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Review: SilverStone Heligon HE02

by Parm Mann on 8 October 2012, 12:00 3.0

Tags: SilverstoneTek

Quick Link: HEXUS.net/qabnfz

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Final Thoughts and Rating

HEXUS Verdict:

The Heligon HE02 ultimately serves a very specific need. If you have to have a completely fanless PC, the HE02, at the very least, provides a viable option.

Passive coolers for high-end CPUs have always been something of a mystery to us. If you're building a high-performance PC your system will be putting out a certain amount of heat and you'll want at least one fan to help keep vital components cool.

And, if you've come to the realisation that a fan is needed, it may as well be on the CPU, where it's likely to do the most good.

For these reasons, SilverStone's Heligon HE02 becomes an unusual choice for many consumers. We're keen advocates of near-silent computing, but if you're building a high-performance rig, an ultra-quiet cooler that's smaller, lighter, more efficient, easier to fit, and cheaper is likely to be a better bet.

But the HE02's primary purpose - to provide passive cooling for today's latest CPUs - may allow SilverStone to serve the needs of a niche audience. Audio professionals, for example, who require completely-silent PCs can use the Heligon HE02 to passively cool an entire system built around a powerful processor.

The Heligon HE02 ultimately serves a very specific need. If you have to have a completely fanless PC, the HE02, at the very least, provides a viable option.

The Good

Can passively cool high-performance CPUs
Asymmetric design should fit various enclosures

The Bad

Doesn't work particularly well with fans
Mammoth in both size and weight
Awkward to install

HEXUS Rating

3/5
SilverStone Heligon HE02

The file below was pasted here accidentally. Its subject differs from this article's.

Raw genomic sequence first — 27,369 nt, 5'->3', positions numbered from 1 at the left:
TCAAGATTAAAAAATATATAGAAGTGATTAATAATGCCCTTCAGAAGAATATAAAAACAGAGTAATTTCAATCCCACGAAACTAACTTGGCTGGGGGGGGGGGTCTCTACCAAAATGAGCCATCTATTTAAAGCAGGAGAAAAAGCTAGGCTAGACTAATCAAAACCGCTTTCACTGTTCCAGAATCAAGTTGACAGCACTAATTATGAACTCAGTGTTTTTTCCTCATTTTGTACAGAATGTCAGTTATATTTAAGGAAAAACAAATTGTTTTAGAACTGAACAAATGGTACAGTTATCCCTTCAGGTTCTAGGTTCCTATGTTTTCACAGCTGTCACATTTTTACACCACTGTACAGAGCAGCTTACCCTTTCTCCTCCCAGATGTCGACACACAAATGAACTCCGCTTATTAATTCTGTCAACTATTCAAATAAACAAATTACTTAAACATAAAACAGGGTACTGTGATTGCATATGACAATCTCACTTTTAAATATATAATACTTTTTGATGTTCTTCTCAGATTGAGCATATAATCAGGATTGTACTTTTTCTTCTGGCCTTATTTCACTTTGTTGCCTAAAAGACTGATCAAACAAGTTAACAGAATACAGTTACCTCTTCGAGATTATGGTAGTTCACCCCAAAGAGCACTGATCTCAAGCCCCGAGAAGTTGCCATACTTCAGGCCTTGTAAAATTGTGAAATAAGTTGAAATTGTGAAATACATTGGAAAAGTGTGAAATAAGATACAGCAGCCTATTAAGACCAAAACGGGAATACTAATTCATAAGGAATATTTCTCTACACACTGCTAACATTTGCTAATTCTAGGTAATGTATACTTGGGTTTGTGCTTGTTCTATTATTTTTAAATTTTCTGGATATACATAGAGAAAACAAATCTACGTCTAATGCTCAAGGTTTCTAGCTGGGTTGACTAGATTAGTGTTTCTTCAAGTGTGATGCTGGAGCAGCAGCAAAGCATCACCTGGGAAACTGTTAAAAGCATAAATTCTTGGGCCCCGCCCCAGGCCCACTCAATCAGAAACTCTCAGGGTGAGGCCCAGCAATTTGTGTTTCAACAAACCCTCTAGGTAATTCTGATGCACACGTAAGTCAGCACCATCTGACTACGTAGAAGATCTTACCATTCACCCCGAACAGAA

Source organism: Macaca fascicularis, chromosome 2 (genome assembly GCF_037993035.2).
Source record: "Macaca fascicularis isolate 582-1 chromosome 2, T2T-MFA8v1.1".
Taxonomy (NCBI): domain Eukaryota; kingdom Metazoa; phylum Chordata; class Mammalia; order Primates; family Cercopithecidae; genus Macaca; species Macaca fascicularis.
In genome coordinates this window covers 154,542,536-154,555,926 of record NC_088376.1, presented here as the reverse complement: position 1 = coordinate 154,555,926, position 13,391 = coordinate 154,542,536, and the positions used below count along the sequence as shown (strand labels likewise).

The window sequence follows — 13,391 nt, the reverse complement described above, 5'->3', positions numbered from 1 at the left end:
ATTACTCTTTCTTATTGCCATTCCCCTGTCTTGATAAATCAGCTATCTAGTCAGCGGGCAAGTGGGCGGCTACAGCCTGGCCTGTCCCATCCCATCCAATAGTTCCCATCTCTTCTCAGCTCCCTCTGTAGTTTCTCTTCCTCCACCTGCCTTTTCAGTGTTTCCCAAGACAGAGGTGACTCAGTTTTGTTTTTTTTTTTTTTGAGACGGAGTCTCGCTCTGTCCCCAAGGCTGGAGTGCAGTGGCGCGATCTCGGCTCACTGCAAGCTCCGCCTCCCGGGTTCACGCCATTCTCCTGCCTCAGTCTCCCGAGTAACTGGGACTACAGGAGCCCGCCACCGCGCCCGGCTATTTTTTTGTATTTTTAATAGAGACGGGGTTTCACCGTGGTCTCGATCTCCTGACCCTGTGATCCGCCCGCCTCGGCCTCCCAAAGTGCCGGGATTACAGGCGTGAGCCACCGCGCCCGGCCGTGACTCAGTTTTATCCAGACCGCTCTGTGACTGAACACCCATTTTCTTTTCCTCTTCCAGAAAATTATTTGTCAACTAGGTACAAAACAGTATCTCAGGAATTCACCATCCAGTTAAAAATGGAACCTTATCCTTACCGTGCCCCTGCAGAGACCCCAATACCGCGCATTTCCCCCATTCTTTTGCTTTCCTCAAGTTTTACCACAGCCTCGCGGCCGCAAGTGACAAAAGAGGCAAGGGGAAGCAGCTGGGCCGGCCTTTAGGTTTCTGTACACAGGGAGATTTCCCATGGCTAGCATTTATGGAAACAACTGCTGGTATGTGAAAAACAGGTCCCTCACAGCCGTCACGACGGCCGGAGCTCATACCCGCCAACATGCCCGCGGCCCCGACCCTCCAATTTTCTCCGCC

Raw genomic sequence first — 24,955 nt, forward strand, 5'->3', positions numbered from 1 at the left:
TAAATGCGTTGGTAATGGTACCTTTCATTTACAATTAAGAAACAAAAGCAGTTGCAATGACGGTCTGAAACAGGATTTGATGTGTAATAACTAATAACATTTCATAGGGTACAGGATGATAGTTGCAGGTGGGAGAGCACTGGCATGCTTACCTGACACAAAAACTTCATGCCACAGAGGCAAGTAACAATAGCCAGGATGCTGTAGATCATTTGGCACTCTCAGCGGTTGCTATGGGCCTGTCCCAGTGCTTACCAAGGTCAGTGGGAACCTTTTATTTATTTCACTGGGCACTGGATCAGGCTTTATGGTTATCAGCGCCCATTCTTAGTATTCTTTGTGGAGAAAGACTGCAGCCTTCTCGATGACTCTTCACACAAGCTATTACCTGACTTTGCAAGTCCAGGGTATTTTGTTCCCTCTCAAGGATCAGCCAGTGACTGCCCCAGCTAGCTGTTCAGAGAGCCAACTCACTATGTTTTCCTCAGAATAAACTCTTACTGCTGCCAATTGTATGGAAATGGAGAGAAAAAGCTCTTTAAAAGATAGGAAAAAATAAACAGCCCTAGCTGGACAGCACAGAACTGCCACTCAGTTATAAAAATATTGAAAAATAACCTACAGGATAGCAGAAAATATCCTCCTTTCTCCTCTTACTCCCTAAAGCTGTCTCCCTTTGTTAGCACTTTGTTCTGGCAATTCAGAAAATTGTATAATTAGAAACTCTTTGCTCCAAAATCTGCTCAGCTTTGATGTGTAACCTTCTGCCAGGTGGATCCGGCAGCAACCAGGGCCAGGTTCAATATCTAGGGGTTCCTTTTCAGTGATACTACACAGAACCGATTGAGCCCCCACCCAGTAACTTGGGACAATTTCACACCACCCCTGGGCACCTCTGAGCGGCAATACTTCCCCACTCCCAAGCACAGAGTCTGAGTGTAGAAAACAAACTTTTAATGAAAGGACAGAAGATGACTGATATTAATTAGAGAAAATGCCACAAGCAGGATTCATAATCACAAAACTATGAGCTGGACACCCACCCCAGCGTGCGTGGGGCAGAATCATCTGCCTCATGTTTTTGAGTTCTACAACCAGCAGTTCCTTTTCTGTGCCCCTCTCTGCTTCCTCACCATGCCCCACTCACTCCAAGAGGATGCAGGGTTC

HEXUS Where2Buy

TBC.

HEXUS Right2Reply

At HEXUS, we invite the companies whose products we test to comment on our articles. If any company representatives for the products reviewed choose to respond, we'll publish their commentary here verbatim.



HEXUS Forums :: 10 Comments

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If complete silence is what you want with that heatsink and good cooling performance you might as well get a fishtank and immerse the bugger in oil. Bet it'd be pretty damn cool then :P
zaph0d
If complete silence is what you want with that heatsink and good cooling performance you might as well get a fishtank and immerse the bugger in oil. Bet it'd be pretty damn cool then :P


Love the idea, pity upgrades or RMA are out of the question though :-) Might get myself some cheapo fish tank and submerge some old Pentium D for the fun of it some time later in the year :-)
Pointless review. Like giving a bad review to a Mini Cooper because it couldn't tow a horse-box. Would have been better with a 65w or lower TDP chip, or even bette something like an i3 2100t
Certainly an i5 or i3 would make more sense for a cooler like this, as passive computing is likely to be found in small projects or HTPC or audio applications. In all these areas, it seems unlikely that the extra burden (financial or thermal) of an i7 would make sense.

I could see myself using a cooler like this in a future HTPC build - possibly using the 3475S's HD4000 graphics for blu-ray decode etc. Couple it with and SSD, 3tb 5400 drive and a suitable (passive or 140mm fan) PSU, and you're all set for a super-quiet lounge PC.

The comparison would probably be one of the NoFan coolers, which take up most of the insides of your PC - they block the first two expansion slots on you motherboard, if memory serves.
I have to say I find passive stuff pretty pointless for the most part. This is because you will ALWAYS need some case airflow. Cooling is always more efficient when targeted. So rather than having all passive heatsinks and one 1500rpm case fan you will get better temperatures and lower noise with one 500rpm case fan, one 500rpm CPU fan and one 500rpm GPU fan ... that is commonsense.